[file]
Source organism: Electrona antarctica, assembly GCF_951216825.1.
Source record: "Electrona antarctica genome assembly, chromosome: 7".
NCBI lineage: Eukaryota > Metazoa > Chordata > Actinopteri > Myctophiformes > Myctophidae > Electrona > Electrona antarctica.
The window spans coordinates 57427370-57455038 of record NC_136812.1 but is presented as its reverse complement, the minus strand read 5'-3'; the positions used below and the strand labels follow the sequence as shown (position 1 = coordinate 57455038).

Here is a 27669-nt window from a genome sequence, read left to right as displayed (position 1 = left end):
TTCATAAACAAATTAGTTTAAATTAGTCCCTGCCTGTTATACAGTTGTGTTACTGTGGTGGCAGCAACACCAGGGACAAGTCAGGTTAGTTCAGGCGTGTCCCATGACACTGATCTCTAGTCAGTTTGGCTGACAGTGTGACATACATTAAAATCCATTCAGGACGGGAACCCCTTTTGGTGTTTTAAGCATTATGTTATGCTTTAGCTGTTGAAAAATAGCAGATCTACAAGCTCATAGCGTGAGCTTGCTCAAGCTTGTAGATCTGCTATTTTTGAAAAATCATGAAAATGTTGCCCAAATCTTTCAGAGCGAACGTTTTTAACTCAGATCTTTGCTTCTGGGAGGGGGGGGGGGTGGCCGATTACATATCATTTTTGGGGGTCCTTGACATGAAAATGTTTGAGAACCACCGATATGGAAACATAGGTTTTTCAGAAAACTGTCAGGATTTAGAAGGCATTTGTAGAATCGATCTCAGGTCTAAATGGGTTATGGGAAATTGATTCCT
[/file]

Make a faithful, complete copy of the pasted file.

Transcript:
Source organism: Electrona antarctica, assembly GCF_951216825.1.
Source record: "Electrona antarctica genome assembly, chromosome: 7".
NCBI lineage: Eukaryota > Metazoa > Chordata > Actinopteri > Myctophiformes > Myctophidae > Electrona > Electrona antarctica.
The window spans coordinates 57427370-57455038 of record NC_136812.1 but is presented as its reverse complement, the minus strand read 5'-3'; the positions used below and the strand labels follow the sequence as shown (position 1 = coordinate 57455038).

Here is a 27669-nt window from a genome sequence, read left to right as displayed (position 1 = left end):
TTCATAAACAAATTAGTTTAAATTAGTCCCTGCCTGTTATACAGTTGTGTTACTGTGGTGGCAGCAACACCAGGGACAAGTCAGGTTAGTTCAGGCGTGTCCCATGACACTGATCTCTAGTCAGTTTGGCTGACAGTGTGACATACATTAAAATCCATTCAGGACGGGAACCCCTTTTGGTGTTTTAAGCATTATGTTATGCTTTAGCTGTTGAAAAATAGCAGATCTACAAGCTCATAGCGTGAGCTTGCTCAAGCTTGTAGATCTGCTATTTTTGAAAAATCATGAAAATGTTGCCCAAATCTTTCAGAGCGAACGTTTTTAACTCAGATCTTTGCTTCTGGGAGGGGGGGGGGGTGGCCGATTACATATCATTTTTGGGGGTCCTTGACATGAAAATGTTTGAGAACCACCGATATGGAAACATAGGTTTTTCAGAAAACTGTCAGGATTTAGAAGGCATTTGTAGAATCGATCTCAGGTCTAAATGGGTTATGGGAAATTGATTCCT